Safely Through the Shakes
Here at The Dowse and Petone Settlers Museum, we’re glad to have come through the weekend’s earthquakes unscathed: our most significant incident was a fallen ceiling tile in our collection storage, which did no damage. The whole team looked a little sleep-deprived and shaken this morning, and we decided that emergency red velvet cake was called for.
In addition to making sure our buildings, collections and staff are safe, there are of course the exhibitions we have on display to think of. With a large ceramic show like His Own Steam: A Barry Brickell Survey, this is even closer to the top of our minds. Fortunately, all the works either have custom mounts or were secured with ‘quake wax’ (like Blu-tack for museums) and we have not seen any movement. Today we have contacted all the lenders to the show to let them know their works are safe.
It’s a salutary reminder that disaster preparedness is part of any workplace. As well as everyone today checking the emergency kits that live under their desks and making sure their phone lists are up to date, in a piece of rather good timing we are hosting Neil Semple from the Christchurch Art Gallery this Friday to talk about what they have learned about disaster preparedness and recovery from the Christchurch earthquakes. After Neil’s talk we have Triptych coming in to run a hands-on workshop around salvaging water-damaged collection items. Because you can never predict who will be in (or able to get to) the galleries during an emergency as many of our team as possible are going on the training day, and we have also invited colleagues from museums and galleries around the lower North Island to join us.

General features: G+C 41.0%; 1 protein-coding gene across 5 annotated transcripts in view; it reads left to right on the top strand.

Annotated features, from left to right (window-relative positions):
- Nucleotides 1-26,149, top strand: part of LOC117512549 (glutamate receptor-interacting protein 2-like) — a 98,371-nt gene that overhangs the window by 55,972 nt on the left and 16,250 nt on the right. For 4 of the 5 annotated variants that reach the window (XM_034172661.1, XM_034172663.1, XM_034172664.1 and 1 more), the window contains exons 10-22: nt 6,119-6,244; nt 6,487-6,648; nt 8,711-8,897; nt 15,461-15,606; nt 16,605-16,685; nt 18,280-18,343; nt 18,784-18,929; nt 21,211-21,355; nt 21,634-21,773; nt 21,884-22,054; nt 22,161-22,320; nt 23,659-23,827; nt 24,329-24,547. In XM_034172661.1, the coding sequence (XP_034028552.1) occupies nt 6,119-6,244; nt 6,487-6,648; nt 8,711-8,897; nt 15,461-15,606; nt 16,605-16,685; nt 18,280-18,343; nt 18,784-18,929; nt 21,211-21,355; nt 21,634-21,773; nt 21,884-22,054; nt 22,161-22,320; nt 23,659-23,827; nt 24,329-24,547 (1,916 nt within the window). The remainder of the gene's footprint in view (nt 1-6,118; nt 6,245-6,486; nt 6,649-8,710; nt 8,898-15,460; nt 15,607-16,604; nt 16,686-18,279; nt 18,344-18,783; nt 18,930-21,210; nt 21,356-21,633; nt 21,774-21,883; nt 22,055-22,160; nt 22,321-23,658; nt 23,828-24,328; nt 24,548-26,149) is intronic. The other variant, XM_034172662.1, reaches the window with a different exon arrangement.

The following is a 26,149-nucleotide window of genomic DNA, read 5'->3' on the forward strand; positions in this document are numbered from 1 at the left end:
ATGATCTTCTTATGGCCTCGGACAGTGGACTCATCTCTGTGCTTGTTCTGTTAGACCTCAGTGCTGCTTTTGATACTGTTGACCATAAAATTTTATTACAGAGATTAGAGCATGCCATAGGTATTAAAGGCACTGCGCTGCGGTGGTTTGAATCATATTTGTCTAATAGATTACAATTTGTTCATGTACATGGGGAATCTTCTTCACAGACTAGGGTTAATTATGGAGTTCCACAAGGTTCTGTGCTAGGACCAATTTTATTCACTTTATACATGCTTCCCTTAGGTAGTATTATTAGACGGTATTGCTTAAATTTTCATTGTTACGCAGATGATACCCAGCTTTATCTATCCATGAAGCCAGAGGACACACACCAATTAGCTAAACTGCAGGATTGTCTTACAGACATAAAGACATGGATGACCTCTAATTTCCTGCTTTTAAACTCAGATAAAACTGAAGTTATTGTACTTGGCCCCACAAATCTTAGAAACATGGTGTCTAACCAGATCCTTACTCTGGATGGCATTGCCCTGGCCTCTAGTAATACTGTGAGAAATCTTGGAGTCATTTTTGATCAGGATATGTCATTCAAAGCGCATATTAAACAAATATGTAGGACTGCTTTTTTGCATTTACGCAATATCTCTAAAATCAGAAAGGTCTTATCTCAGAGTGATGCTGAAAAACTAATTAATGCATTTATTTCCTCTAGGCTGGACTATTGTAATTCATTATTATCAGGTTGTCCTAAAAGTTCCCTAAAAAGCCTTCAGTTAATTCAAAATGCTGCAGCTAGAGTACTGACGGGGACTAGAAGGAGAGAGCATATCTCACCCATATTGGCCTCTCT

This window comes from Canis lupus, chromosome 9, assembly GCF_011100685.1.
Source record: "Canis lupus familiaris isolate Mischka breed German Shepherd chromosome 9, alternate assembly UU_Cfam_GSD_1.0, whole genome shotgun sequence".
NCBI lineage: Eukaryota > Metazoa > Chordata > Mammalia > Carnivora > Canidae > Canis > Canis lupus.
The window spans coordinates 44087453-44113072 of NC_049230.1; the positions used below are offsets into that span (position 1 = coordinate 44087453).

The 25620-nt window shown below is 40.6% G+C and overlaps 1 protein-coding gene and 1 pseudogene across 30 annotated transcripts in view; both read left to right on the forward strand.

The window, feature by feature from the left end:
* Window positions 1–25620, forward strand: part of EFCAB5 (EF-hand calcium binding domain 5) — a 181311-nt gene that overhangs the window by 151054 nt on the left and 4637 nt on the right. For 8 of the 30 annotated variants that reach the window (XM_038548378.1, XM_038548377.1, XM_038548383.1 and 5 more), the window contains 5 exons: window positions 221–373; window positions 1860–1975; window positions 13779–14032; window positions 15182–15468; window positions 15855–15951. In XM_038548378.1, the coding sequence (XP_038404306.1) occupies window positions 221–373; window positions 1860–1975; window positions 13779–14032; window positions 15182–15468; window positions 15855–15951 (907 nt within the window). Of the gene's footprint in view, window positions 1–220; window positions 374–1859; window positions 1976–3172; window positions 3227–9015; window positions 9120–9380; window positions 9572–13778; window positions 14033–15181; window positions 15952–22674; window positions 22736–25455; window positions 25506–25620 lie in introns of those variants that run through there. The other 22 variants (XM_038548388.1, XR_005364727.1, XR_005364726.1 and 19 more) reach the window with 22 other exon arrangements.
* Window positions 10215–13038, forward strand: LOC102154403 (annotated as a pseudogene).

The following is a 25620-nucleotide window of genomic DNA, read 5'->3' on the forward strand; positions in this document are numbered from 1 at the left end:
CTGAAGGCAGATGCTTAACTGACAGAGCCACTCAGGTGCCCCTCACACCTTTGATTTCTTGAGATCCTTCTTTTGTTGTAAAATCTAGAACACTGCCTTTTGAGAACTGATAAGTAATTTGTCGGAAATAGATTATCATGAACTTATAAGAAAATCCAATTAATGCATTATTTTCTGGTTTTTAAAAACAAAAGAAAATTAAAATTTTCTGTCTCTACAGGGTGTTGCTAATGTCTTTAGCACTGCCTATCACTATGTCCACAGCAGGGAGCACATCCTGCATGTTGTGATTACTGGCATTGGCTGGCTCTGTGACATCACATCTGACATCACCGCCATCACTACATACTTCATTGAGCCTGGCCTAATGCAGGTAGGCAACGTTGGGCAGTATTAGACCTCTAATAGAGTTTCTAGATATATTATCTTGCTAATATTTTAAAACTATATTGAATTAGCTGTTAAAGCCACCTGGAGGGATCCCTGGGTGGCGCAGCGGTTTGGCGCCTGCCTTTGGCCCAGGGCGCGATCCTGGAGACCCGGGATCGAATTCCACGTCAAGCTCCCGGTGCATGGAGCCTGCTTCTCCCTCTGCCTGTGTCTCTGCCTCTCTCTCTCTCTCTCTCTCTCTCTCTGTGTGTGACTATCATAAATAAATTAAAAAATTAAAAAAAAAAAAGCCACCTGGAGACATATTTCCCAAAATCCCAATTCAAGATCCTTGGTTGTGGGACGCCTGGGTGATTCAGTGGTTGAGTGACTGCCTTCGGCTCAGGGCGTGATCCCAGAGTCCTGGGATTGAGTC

Finally, it’s also timely to think about securing your own precious items. I have to admit to berating myself for not having taken care of this yesterday afternoon when I heard all my John Parker vases tumbling off the shelf (and the largest of them smash)
Some quick pieces of advice:
- make sure bookcases are fastened to the wall, rather than free-standing
- use museum wax or putty (or even Blu-tack) to secure objects to shelves
- don’t hang heavy framed objects over beds and sofas
- use closed hangers, or crimp hooks, when hanging pictures and photographs
- never put precious items directly on the floor (e.g. boxes on a garage floor) in case of floods.
Courtney Johnston, Director